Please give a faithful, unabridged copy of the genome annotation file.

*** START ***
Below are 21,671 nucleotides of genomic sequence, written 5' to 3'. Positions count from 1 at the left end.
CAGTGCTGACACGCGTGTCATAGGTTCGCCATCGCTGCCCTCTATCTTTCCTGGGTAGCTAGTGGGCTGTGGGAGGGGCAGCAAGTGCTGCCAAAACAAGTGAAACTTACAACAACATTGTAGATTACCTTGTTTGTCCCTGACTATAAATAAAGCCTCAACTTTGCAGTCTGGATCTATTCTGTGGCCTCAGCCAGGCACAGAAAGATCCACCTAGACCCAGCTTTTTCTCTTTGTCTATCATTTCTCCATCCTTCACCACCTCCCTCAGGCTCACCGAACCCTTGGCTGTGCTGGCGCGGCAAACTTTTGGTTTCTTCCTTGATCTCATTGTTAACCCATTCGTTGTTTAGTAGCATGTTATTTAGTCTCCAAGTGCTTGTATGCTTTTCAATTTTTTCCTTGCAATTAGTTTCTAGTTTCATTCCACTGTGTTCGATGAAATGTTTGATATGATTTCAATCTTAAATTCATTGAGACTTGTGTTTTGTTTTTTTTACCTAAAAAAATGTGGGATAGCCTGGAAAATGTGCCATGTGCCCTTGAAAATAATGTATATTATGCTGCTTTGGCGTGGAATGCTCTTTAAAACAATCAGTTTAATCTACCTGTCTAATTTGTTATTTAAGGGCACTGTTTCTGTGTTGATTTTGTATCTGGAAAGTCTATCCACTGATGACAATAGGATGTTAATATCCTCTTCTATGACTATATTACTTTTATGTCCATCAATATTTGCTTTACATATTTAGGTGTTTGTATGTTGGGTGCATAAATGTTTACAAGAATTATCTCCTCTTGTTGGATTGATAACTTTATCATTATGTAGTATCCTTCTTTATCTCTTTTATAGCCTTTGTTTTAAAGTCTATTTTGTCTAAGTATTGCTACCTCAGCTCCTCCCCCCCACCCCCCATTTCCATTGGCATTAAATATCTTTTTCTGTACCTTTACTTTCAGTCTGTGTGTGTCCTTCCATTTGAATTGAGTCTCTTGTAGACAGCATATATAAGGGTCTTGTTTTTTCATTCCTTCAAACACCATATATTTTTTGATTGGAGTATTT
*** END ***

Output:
Below are 21,671 nucleotides of genomic sequence, written 5' to 3'. Positions count from 1 at the left end.
CAGTGCTGACACGCGTGTCATAGGTTCGCCATCGCTGCCCTCTATCTTTCCTGGGTAGCTAGTGGGCTGTGGGAGGGGCAGCAAGTGCTGCCAAAACAAGTGAAACTTACAACAACATTGTAGATTACCTTGTTTGTCCCTGACTATAAATAAAGCCTCAACTTTGCAGTCTGGATCTATTCTGTGGCCTCAGCCAGGCACAGAAAGATCCACCTAGACCCAGCTTTTTCTCTTTGTCTATCATTTCTCCATCCTTCACCACCTCCCTCAGGCTCACCGAACCCTTGGCTGTGCTGGCGCGGCAAACTTTTGGTTTCTTCCTTGATCTCATTGTTAACCCATTCGTTGTTTAGTAGCATGTTATTTAGTCTCCAAGTGCTTGTATGCTTTTCAATTTTTTCCTTGCAATTAGTTTCTAGTTTCATTCCACTGTGTTCGATGAAATGTTTGATATGATTTCAATCTTAAATTCATTGAGACTTGTGTTTTGTTTTTTTTACCTAAAAAAATGTGGGATAGCCTGGAAAATGTGCCATGTGCCCTTGAAAATAATGTATATTATGCTGCTTTGGCGTGGAATGCTCTTTAAAACAATCAGTTTAATCTACCTGTCTAATTTGTTATTTAAGGGCACTGTTTCTGTGTTGATTTTGTATCTGGAAAGTCTATCCACTGATGACAATAGGATGTTAATATCCTCTTCTATGACTATATTACTTTTATGTCCATCAATATTTGCTTTACATATTTAGGTGTTTGTATGTTGGGTGCATAAATGTTTACAAGAATTATCTCCTCTTGTTGGATTGATAACTTTATCATTATGTAGTATCCTTCTTTATCTCTTTTATAGCCTTTGTTTTAAAGTCTATTTTGTCTAAGTATTGCTACCTCAGCTCCTCCCCCCCACCCCCCATTTCCATTGGCATTAAATATCTTTTTCTGTACCTTTACTTTCAGTCTGTGTGTGTCCTTCCATTTGAATTGAGTCTCTTGTAGACAGCATATATAAGGGTCTTGTTTTTTCATTCCTTCAAACACCATATATTTTTTGATTGGAGTATTT